Police prosecutor Tasman Murphy outlined the alleged events leading up to Rylee's death, saying Black, 37, and Hill, 29, had a verbal fight on the way home from dropping Black's three other daughters to school.
The new revelations were aired in Townsville Magistrates Court this morning where Rylee Rose Black's mother, Laura Black, and her partner, Aaron Hill, were granted bail after being charged with manslaughter over the girl's death.
Laura Black seen being led away by police at Townsville University Hospital.
Police were called to the Townsville University Hospital yesterday afternoon after the child's mother found the three-year-old dead in the auto and rushed her to the hospital.
Rylee Rose Black died after being trapped in a auto.
When the couple went inside the home, they are accused of leaving Rylee alone in the auto and binge-watching Netflix show, Shameless.
After hours of binging the popular series, the couple allegedly left home to go and pick up Rylee's three older sisters from school, discovering the three-year-old locked inside.
Barrister for Hill, Claire Grant, said her client had no criminal history and deserved to be granted bail, saying the allegation is "one of an unintentional act". Their next court date is scheduled for February 24.
Rylee Rose Black (right) with her biological father, who is not accused of any wrongdoing.
She leaves behind her loving, devoted and devastated Father Pete and her three older sisters.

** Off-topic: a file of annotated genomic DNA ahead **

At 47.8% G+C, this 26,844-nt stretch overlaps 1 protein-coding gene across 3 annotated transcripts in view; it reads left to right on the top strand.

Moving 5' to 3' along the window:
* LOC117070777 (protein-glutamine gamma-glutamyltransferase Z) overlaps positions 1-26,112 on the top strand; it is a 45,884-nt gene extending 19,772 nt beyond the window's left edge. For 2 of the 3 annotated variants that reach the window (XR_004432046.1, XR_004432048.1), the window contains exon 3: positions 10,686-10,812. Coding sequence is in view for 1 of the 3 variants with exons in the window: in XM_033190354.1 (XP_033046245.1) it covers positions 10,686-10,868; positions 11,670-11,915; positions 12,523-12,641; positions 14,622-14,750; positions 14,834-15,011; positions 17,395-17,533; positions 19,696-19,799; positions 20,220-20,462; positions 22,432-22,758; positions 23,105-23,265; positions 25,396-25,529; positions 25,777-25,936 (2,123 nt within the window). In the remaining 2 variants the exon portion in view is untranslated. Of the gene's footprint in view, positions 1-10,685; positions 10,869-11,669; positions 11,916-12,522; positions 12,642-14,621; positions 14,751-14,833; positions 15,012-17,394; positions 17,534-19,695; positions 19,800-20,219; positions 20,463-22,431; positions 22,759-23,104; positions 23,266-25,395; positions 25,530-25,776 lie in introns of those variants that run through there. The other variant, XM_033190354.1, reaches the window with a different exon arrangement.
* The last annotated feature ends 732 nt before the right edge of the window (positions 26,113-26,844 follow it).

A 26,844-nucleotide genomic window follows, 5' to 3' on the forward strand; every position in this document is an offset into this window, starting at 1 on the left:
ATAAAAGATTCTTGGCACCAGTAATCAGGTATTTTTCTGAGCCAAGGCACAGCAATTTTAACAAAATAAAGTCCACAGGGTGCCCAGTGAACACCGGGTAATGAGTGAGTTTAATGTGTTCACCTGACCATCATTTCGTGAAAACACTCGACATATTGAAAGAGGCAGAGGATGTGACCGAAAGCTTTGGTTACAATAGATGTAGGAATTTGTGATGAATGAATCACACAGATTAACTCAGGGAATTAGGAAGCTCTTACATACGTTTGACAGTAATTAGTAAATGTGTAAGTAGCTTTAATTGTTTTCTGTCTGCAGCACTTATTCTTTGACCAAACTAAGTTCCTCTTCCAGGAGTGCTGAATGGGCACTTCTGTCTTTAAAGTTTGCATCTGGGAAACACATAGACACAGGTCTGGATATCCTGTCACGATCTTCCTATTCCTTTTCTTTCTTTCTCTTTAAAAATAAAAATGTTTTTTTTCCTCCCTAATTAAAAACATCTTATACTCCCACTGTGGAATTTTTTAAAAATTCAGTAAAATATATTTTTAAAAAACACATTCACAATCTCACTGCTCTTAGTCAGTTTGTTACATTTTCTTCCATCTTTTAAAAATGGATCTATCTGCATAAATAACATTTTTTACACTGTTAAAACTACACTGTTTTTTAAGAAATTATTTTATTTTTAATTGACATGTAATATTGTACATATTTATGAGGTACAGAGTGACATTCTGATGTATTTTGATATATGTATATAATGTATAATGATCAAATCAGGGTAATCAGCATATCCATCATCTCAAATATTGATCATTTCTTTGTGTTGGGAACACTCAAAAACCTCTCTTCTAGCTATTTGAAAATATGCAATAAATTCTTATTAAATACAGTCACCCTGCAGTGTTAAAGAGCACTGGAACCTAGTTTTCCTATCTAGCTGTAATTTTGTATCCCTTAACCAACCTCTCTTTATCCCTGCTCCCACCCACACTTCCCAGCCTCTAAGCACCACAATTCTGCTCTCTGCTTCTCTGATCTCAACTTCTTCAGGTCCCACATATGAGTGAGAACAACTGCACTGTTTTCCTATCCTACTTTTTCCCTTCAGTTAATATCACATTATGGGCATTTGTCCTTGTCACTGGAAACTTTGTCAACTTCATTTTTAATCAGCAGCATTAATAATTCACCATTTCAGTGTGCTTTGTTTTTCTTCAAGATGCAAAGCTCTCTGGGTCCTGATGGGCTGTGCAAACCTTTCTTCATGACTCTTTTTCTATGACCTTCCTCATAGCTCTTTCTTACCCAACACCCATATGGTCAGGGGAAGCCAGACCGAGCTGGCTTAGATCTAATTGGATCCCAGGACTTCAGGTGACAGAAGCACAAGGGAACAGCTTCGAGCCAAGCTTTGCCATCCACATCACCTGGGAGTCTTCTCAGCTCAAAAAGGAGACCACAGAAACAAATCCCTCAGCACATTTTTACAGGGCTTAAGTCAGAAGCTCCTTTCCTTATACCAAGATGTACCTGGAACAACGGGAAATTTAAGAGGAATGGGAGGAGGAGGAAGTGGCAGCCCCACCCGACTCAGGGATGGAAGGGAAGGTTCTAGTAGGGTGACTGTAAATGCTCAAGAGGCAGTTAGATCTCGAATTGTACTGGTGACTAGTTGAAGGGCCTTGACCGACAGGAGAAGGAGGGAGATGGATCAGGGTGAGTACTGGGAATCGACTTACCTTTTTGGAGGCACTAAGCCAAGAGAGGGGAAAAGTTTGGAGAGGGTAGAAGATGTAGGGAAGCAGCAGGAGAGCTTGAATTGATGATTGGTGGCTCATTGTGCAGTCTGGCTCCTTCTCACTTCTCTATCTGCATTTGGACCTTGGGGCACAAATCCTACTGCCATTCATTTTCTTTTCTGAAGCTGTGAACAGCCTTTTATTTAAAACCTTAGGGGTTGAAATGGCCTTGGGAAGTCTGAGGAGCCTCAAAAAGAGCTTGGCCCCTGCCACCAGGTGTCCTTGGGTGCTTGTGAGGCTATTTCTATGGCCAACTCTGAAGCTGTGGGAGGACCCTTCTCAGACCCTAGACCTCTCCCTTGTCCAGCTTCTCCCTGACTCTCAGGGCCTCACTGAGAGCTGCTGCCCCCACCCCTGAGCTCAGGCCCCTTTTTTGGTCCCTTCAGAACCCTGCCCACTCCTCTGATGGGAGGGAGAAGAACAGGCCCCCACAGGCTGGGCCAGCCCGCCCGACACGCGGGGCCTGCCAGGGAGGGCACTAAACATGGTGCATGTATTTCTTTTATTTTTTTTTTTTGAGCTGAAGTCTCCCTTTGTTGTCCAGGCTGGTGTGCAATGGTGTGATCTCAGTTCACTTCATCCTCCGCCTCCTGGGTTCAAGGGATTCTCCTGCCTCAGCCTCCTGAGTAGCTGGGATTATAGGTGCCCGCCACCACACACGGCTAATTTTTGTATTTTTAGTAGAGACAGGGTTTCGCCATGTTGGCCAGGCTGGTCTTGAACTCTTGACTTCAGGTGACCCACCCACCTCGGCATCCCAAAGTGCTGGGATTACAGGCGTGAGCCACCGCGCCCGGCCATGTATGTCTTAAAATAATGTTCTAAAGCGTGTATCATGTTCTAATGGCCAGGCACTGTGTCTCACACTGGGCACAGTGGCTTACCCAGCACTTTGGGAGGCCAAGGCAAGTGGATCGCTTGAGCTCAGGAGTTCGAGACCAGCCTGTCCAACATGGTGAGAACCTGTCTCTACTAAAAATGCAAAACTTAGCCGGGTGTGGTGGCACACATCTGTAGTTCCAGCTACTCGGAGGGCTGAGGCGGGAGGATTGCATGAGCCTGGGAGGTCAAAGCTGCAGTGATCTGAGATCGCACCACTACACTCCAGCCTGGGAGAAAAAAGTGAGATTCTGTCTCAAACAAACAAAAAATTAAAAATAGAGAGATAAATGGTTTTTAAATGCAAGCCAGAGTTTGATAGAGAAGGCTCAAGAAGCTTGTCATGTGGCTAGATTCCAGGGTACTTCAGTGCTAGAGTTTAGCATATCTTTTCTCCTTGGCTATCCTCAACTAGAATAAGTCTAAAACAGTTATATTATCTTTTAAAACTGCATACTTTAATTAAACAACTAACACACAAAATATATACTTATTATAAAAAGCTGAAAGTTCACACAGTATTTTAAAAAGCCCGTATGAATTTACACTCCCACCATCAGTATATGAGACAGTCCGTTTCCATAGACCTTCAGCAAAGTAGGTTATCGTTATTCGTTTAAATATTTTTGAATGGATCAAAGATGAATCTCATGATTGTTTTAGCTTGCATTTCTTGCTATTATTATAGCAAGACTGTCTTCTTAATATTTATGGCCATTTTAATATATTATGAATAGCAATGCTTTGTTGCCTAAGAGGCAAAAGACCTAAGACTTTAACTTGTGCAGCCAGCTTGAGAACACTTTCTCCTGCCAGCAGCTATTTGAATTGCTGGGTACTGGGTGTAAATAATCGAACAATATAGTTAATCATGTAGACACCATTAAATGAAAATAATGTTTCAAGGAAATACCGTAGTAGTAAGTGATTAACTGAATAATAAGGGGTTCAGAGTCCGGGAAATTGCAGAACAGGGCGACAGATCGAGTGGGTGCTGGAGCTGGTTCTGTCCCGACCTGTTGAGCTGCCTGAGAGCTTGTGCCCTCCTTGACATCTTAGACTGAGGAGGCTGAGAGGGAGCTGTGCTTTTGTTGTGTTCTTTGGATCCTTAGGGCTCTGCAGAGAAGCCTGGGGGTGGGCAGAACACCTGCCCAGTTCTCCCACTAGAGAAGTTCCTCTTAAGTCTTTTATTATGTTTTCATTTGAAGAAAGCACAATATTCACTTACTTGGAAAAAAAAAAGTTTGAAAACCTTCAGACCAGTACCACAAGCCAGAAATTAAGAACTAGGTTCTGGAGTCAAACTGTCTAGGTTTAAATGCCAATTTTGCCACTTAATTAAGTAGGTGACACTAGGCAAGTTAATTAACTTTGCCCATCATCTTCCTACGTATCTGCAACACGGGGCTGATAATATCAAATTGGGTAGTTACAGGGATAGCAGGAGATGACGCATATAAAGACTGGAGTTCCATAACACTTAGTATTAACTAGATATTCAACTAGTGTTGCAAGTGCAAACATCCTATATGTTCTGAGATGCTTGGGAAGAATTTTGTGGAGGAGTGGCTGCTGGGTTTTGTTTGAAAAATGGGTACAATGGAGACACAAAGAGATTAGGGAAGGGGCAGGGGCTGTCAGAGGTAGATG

"Heartfelt thanks for your donation and words of comfort at this time".
Rylee Rose with her father Pete and her sisters.
The family asked for privacy as they grapple with their loss.
The investigation into the horrific tragedy continues but police but have ruled out drugs or alcohol as a contributor.
Black and Hill had only been dating for a few months when Rylee died.
On Facebook, friends and loved ones rushed to support the couple.
Police believe the child was left in the locked hot auto for most of the day amid soaring temperatures.
On a typical Australian summer day, the temperature inside a parked vehicle can be as much as 30C higher than the outside temperature, meaning the temperature inside Rylee's auto was likely higher than 60C.
'Cars heat up very quickly, and the human body is susceptible to dramatic changes in temperature, ' he said.